Little Carmine bee-eaters along the Sikunga channel

Mr. Jim Kairu and his students from the Department of Wildlife Management and Tourism Studies (DWMTS) have been studying the breeding ecology of the southern carmine bee-eater (Merops nubicoides des murs & pucheran) along the Sikunga Channel in the Zambezi Region. The Sikunga colony has between 4000 and 5000 Carmine bee-eaters.

Examining the development of eggs and chicks with a burrow scope camera

The basic purpose of this study is to contribute to biological knowledge of the southern carmine bee-eater by providing baseline data on its reproductive ecology for comparison with its breeding in the future. Secondly, it will produce knowledge on the influence of socio-ecological effects on the breeding ecology of this species. Knowing about the reproductive performance of a species is critical to its conservation.

Carmine bee-eaters congregate on a tiny tree near their nesting holes, where they take turns to feed their chicks

The results of this study will inform action needed to improve management of the species and hopefully halt its reported decline. In order to produce effective conservation actions, basic information on the species must be readily available. Currently, only miscellaneous observations on the breeding ecology of this species is appearing in the literature.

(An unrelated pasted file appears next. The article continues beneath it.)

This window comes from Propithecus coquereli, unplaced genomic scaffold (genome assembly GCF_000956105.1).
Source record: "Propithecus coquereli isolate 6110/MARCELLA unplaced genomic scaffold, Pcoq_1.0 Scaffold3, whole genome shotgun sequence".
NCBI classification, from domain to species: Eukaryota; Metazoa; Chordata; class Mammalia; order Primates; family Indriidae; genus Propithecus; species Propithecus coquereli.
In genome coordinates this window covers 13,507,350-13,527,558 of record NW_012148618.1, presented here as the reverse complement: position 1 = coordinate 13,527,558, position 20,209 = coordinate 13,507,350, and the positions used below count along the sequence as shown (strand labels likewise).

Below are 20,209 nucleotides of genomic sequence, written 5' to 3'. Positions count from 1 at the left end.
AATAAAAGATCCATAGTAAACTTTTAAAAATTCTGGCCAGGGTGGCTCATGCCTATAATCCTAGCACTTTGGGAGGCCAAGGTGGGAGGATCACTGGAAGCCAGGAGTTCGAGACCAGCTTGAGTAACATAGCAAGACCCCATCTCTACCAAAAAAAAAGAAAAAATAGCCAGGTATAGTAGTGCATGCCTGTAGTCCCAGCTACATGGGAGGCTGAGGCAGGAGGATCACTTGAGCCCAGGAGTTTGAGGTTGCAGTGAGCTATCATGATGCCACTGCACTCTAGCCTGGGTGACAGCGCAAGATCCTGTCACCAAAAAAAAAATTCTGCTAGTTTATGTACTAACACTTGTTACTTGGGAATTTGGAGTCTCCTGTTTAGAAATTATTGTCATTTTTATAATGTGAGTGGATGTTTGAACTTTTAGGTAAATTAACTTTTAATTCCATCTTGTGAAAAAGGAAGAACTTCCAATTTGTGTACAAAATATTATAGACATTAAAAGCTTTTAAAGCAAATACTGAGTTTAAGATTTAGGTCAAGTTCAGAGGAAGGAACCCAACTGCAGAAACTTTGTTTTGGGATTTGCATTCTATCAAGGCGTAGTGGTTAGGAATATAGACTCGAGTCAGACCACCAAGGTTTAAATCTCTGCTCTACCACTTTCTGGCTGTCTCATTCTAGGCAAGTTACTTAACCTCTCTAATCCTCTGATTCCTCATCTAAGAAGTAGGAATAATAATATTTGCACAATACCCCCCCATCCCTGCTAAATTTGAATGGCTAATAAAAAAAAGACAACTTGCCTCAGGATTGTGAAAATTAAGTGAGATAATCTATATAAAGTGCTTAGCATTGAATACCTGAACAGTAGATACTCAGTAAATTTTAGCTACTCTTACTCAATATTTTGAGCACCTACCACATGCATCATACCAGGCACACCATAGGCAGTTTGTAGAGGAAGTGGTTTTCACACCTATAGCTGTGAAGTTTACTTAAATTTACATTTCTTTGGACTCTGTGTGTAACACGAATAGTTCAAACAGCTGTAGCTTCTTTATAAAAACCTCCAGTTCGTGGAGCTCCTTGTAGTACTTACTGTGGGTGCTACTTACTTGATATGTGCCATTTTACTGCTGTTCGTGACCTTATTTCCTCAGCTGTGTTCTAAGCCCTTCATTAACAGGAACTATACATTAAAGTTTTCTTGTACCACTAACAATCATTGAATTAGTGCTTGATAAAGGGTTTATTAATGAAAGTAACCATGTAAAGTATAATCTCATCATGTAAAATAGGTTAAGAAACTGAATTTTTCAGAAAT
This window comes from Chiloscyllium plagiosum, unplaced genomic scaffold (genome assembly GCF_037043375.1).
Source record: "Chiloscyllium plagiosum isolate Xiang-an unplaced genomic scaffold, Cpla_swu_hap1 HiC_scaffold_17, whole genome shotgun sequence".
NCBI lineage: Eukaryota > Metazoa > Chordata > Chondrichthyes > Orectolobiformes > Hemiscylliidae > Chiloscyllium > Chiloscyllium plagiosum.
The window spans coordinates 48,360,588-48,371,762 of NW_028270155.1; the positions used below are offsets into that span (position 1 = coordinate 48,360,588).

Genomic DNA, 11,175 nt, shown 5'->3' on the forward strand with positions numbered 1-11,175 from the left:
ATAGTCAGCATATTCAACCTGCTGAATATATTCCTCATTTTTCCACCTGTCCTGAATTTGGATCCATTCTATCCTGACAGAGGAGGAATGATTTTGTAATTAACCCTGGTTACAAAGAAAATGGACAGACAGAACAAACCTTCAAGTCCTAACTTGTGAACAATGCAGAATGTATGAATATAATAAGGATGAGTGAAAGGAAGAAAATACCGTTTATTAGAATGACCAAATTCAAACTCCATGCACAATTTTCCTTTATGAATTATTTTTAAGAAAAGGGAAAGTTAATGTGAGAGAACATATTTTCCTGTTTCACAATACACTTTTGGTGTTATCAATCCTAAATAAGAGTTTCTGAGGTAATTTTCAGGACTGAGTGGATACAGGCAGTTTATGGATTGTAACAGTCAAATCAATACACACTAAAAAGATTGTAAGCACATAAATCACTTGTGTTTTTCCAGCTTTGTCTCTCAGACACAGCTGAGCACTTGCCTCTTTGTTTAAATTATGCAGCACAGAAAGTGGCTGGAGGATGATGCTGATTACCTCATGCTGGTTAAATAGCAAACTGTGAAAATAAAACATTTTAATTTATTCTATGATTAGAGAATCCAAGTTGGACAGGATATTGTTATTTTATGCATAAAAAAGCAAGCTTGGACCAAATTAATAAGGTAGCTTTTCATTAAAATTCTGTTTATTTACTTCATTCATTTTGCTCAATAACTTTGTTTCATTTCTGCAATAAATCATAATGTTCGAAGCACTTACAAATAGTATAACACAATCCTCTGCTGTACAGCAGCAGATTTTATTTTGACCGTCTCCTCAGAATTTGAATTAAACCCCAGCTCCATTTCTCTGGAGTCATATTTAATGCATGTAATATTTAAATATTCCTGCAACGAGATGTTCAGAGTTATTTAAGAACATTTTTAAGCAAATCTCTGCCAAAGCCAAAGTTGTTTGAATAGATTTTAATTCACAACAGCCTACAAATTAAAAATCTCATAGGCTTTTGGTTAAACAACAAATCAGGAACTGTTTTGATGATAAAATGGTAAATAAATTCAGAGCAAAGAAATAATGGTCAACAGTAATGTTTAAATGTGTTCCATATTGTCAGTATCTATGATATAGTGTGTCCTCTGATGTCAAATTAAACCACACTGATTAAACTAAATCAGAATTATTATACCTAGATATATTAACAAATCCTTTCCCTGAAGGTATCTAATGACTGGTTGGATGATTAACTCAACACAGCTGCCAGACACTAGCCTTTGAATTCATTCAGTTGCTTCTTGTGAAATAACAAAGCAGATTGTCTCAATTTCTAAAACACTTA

Carmine bee-eater with a meal, pausing for a breather before flying to the nesting hole
Carmine bee-eater transporting a meal to the nest to feed its newly hatched chicks

The long-term goal is to identify the roosting sites of these birds while breeding at Sikunga, as well as to study their migration patterns and routes.

Original story by Aretha Chataa

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About the Author: Michael Lukubwe